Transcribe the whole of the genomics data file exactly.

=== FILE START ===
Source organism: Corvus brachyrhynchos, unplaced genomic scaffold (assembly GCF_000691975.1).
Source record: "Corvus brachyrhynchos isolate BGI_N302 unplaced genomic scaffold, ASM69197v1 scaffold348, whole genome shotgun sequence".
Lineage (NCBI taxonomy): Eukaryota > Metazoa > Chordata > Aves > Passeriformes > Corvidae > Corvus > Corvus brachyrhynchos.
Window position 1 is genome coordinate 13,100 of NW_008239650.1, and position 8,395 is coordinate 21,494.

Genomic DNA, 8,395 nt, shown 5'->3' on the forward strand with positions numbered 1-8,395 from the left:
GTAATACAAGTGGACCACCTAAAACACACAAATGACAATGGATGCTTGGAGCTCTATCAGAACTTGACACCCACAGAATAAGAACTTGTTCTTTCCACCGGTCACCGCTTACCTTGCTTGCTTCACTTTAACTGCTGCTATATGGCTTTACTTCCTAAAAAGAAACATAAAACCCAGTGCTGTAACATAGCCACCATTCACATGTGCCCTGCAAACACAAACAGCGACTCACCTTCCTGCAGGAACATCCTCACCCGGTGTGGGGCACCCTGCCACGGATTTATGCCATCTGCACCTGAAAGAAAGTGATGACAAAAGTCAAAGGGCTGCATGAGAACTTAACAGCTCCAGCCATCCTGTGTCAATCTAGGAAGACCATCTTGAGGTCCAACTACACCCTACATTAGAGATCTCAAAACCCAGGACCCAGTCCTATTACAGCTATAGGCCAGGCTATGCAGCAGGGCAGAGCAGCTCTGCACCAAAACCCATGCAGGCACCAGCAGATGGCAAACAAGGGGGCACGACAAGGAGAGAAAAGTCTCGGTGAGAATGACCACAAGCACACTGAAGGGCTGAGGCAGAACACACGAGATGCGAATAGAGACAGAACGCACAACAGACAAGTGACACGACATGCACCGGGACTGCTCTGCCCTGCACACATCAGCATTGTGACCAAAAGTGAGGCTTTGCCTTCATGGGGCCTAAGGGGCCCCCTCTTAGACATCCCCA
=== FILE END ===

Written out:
Source organism: Corvus brachyrhynchos, unplaced genomic scaffold (assembly GCF_000691975.1).
Source record: "Corvus brachyrhynchos isolate BGI_N302 unplaced genomic scaffold, ASM69197v1 scaffold348, whole genome shotgun sequence".
Lineage (NCBI taxonomy): Eukaryota > Metazoa > Chordata > Aves > Passeriformes > Corvidae > Corvus > Corvus brachyrhynchos.
Window position 1 is genome coordinate 13,100 of NW_008239650.1, and position 8,395 is coordinate 21,494.

Genomic DNA, 8,395 nt, shown 5'->3' on the forward strand with positions numbered 1-8,395 from the left:
GTAATACAAGTGGACCACCTAAAACACACAAATGACAATGGATGCTTGGAGCTCTATCAGAACTTGACACCCACAGAATAAGAACTTGTTCTTTCCACCGGTCACCGCTTACCTTGCTTGCTTCACTTTAACTGCTGCTATATGGCTTTACTTCCTAAAAAGAAACATAAAACCCAGTGCTGTAACATAGCCACCATTCACATGTGCCCTGCAAACACAAACAGCGACTCACCTTCCTGCAGGAACATCCTCACCCGGTGTGGGGCACCCTGCCACGGATTTATGCCATCTGCACCTGAAAGAAAGTGATGACAAAAGTCAAAGGGCTGCATGAGAACTTAACAGCTCCAGCCATCCTGTGTCAATCTAGGAAGACCATCTTGAGGTCCAACTACACCCTACATTAGAGATCTCAAAACCCAGGACCCAGTCCTATTACAGCTATAGGCCAGGCTATGCAGCAGGGCAGAGCAGCTCTGCACCAAAACCCATGCAGGCACCAGCAGATGGCAAACAAGGGGGCACGACAAGGAGAGAAAAGTCTCGGTGAGAATGACCACAAGCACACTGAAGGGCTGAGGCAGAACACACGAGATGCGAATAGAGACAGAACGCACAACAGACAAGTGACACGACATGCACCGGGACTGCTCTGCCCTGCACACATCAGCATTGTGACCAAAAGTGAGGCTTTGCCTTCATGGGGCCTAAGGGGCCCCCTCTTAGACATCCCCA